Time and again, Limbert’s efforts to betray his talent are sabotaged by “some obscure interference of taste, some obsession of the exquisite” that reveal his genius no matter with what “infernal cunning” he tries to disguise it. A touch of the common and the vulgar, such as Highmore has, comes not through works but “by grace.” James confines Limbert to his ruinously high eminence while bestowing true hacks with a kind of election denied to Limbert and, presumably, to James himself, an author T.S. Eliot famously described as having “a mind so fine no idea could violate it.”

Ultimately, an ailing Limbert blissfully retreats “into grand indifference” and produces “Derogation,” whose title reflects on his career-long, cruelly ironic and ultimately fruitless pursuit of abjection. The fatal effort of producing his final “splendid fragment” grants Limbert, if not grace, then a merciful release from his tyrannical talent, which proves as powerful as Pope’s “Dulness” over her legions of pure hacks.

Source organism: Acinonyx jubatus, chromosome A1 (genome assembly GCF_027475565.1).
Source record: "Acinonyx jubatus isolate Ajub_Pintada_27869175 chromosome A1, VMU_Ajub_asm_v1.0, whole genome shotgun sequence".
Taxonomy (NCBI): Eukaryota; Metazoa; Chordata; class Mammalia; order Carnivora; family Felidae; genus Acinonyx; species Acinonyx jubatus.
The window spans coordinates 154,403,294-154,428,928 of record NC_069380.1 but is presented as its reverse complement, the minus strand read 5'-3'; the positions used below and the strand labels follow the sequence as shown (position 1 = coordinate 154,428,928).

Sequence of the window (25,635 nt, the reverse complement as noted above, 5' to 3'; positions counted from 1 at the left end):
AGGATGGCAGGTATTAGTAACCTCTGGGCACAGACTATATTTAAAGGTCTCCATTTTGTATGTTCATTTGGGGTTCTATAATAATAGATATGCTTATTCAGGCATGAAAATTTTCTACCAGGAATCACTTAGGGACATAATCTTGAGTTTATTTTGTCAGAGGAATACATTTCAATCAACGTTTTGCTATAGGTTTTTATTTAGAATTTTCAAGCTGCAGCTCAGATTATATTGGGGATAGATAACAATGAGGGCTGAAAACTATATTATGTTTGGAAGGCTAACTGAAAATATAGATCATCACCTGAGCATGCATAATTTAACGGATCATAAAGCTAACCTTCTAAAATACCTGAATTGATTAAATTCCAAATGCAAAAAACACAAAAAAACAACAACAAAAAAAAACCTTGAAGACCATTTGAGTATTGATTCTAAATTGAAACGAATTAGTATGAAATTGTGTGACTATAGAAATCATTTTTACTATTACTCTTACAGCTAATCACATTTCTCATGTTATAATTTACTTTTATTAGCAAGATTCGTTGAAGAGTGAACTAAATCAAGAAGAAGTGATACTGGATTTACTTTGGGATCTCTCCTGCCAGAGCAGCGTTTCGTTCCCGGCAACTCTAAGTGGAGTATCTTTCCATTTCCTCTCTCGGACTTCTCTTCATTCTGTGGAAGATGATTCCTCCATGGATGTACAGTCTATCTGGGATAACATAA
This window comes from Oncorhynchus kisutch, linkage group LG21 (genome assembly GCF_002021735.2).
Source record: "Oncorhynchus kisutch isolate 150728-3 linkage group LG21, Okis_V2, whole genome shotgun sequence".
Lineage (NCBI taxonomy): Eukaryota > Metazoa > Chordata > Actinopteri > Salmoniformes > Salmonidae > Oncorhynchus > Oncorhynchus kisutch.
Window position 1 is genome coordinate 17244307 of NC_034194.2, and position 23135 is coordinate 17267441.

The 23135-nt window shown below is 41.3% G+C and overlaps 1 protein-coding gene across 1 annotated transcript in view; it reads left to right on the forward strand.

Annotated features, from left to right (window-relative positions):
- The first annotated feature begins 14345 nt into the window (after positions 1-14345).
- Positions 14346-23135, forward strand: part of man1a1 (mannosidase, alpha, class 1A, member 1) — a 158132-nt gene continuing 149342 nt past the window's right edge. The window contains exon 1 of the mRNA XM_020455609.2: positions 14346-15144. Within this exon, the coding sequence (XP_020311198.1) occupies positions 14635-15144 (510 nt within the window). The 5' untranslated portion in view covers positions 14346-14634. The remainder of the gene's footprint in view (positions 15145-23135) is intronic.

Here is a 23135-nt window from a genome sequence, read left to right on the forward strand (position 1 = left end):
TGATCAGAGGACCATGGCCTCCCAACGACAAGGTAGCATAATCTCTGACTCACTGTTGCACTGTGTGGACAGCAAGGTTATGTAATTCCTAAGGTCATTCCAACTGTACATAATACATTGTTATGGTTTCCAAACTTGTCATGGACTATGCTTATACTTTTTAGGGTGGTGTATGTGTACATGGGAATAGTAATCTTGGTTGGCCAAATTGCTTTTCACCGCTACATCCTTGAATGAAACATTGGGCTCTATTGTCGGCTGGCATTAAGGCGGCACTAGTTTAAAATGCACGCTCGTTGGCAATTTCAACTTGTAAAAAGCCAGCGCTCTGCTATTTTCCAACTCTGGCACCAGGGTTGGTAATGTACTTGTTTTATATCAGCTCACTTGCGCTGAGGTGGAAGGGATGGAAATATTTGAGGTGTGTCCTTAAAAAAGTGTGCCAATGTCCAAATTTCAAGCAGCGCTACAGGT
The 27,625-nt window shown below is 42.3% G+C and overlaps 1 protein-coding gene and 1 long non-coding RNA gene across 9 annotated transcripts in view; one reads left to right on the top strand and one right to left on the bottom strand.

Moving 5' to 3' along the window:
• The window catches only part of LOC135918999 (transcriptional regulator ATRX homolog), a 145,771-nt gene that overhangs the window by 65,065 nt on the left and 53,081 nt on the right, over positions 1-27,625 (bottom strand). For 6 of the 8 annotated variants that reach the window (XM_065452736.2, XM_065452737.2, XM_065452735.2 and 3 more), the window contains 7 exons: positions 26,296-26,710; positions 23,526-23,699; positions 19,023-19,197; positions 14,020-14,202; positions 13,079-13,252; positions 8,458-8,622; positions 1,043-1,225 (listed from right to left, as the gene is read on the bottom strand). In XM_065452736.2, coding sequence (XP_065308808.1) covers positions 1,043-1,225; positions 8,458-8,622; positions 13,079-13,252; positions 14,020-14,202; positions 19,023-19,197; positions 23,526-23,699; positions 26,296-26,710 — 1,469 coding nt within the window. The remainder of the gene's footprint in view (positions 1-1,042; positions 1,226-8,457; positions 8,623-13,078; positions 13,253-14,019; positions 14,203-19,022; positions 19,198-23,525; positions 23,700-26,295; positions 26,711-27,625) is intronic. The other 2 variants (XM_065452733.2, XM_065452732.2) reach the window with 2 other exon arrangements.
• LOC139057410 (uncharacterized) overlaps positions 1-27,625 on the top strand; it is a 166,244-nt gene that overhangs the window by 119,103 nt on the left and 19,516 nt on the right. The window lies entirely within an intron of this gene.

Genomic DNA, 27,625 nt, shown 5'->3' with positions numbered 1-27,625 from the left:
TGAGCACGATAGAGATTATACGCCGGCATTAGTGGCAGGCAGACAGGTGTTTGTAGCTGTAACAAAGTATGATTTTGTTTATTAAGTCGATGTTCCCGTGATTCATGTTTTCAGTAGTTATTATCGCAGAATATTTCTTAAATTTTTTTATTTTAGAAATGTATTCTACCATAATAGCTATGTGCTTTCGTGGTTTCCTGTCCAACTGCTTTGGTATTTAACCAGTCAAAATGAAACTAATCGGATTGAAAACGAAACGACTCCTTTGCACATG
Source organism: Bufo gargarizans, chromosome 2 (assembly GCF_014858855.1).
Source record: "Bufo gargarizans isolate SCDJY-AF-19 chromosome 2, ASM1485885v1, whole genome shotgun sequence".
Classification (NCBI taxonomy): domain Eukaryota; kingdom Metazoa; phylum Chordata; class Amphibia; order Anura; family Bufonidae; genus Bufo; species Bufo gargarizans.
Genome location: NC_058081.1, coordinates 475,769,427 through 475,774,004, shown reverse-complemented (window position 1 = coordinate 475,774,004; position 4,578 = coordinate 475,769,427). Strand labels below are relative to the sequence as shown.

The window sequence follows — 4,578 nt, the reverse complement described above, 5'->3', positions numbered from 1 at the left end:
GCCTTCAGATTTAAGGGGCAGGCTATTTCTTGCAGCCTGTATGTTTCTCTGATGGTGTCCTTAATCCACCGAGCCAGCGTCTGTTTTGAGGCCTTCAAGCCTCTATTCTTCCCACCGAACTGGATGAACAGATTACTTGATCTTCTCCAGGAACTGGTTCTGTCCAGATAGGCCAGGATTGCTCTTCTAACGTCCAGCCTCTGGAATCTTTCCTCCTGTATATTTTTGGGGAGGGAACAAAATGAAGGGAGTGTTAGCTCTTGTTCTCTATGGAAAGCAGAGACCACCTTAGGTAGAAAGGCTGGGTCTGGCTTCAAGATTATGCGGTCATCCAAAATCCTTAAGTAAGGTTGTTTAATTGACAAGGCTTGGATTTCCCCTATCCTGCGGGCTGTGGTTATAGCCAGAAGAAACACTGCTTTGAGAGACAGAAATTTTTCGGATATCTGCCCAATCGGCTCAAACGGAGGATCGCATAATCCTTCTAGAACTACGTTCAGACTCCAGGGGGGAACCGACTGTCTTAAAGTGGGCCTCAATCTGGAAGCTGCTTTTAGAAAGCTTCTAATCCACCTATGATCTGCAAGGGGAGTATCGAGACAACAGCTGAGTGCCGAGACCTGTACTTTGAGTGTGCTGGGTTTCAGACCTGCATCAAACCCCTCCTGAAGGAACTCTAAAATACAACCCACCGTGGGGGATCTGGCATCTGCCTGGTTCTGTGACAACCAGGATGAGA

Image Credit: LPW

Found (Again): Shakespeare’s Lost Play Double Falsehood

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William Shakespeare hasn’t had a new play since 1612. But last month in the UK and this month in the US, Arden—one of the most respected publishers of scholarly editions of Shakespeare’s plays—published a “new” play by Shakespeare, edited by Brean Hammond: Double Falsehood, a play that has been lost and found and lost again.

Two of Shakespeare’s plays are lost, never printed or else destroyed by either fire or time: Love’s Labor’s Won and Cardenio. Almost nothing is known about Love’s Labor’s Won, though presumably it was a sequel to Love’s Labor’s Lost. But there are records of payments to Shakespeare and his fellow actors for two performances of Cardenio during the summer of 1613 for the court of James I. 1613 was at the end of Shakespeare’s career; he would soon retire to Stratford-upon-Avon, then a two-day journey by horseback from London, where he would die three years later in April 1616. In 1613 he was writing his last plays, including Henry VIII and The Two Noble Kinsmen, in collaboration with John Fletcher, who was being groomed to replace Shakespeare as the main dramatist for the King’s Men.